Just weeks after the announcement that Mt. Vernon Academy in Ohio will cease operations at the end of the current school year, news broke that another Adventist academy will likely close this year as well. Leaders in the Texas Conference of Seventh-day Adventists voted on February 26 to close Valley Grande Adventist Academy, a K-12 school in Weslaco, Texas.
KRGV, an ABC affiliate in the Rio Grande Valley was first to break the news that VGAA was in danger of closing. The KRGV article disappeared from the organization's website soon after its publication, but a cached version of the report revealed that a key issue in the school's imminent closure was funding, as was the case for Mt. Vernon Academy. While Mt. Vernon Academy needed $3 million to remain in operation, Valley Grande needed a little over $1 million to remain viable. For conference leaders, that was $1 million too much.
According to KRGV's article, court battles that began in 2005 between Valley Grande Manor (a nursing home run by Elder Care Management Services, Inc. on the VGAA campus that helps fund the school) and the Texas Conference played an instrumental role. Since 1960, when Valley Grande Manor was established, funds from the facility have subsidized VGAA's operations to the tune of $450,000 per year, managed by the Valley Educational Foundation, according to a 2011 report Jiggs Gallagher wrote for Spectrum Magazine.
KRGV quoted VGAA board chairman Stephen Gifford as saying, “However, over a period of time, the Texas Conference decided they would take it over.” According to school leaders, that also meant appropriating funds from the operation of the nursing home.
Gallagher wrote in his 2011 article,
Financial problems at ElderCare began in 2004 when [Glen] Hamel and his group chose not to renew insurance coverage through the General Conference’s insurance program. Hamel says the coverage was not mandatory; it appeared they were conserving cash at a difficult time. Rather than negotiating with Elder Care, the foundation directors sued ElderCare to force their eviction for alleged violations of their lease agreement.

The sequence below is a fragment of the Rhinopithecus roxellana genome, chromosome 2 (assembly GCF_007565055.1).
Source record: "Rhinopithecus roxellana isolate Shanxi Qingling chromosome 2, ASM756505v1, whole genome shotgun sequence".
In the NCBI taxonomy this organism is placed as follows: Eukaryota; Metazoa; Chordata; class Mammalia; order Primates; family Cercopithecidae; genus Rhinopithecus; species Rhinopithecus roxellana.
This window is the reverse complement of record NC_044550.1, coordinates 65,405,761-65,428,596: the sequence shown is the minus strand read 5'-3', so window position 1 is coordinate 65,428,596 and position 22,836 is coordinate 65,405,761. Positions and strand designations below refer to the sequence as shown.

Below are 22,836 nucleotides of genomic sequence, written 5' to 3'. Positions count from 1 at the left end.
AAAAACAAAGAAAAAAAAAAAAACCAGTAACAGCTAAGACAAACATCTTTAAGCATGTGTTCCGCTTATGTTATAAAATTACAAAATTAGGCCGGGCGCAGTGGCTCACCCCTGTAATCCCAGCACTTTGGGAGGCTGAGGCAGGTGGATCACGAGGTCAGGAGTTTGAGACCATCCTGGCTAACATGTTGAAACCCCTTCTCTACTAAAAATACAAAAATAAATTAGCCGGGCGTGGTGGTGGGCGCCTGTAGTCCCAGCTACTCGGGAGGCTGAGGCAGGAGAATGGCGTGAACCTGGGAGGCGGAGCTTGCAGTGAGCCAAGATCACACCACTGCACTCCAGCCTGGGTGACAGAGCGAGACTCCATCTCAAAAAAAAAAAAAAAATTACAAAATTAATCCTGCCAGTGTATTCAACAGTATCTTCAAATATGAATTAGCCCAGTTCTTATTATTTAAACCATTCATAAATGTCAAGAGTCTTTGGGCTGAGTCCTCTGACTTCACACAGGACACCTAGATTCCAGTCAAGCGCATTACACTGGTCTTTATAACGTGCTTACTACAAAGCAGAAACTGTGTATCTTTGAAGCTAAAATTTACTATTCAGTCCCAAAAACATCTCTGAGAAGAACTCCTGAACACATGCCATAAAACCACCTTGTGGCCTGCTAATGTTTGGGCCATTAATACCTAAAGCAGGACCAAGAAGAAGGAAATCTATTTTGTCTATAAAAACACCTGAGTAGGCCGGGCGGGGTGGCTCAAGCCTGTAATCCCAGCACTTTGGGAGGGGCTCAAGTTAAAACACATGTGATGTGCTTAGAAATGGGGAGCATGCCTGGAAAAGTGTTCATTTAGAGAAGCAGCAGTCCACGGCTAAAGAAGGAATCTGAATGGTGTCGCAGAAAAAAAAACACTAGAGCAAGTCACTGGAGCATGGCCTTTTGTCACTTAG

Legal skirmishing went on for five years until Supreme Court justice Sandra Day O'Connor ruled the lawsuit had no basis. The cost of the legal battle neared $1 million for the foundation. Meanwhile, Elder Care continued making payments of $450,000.
The VGAA Alumni Association petitioned the Texas Conference to use reserve funds from conference coffers to refund the foundation's legal costs. Conference constituents denied that request. Since then, the Alumni and the school board have been locked in a struggle with the Texas Conference over the future of the school.
“We want the conference to give us $10 to $12 million to make up for what they have siphoned away from us. They owe it to this school. Instead of trying to close it, they ought to be trying to figure out ways to keep it open,” Stephen Gifford told KRGV.
Valley Grande Academy was established in 1911 as a regional association of Christian home schooling. In 1937, it moved to its current home in Weslaco.
While conference leaders have decided that the school must be closed, the alumni association and school leaders won a temporary injunction preventing the school's closure, and so the battle over the future of Valley Grande Adventist Academy continues, at least for now.
See also: "I AM VGA," an appeal to save the school told from Valley Grande Academy's point of view on the Valley Grande Adventist Academy Facebook page.
Jared Wright is Managing Editor of SpectrumMagazine.org.
This is a companion discussion topic for the original entry at http://spectrummagazine.org/node/6681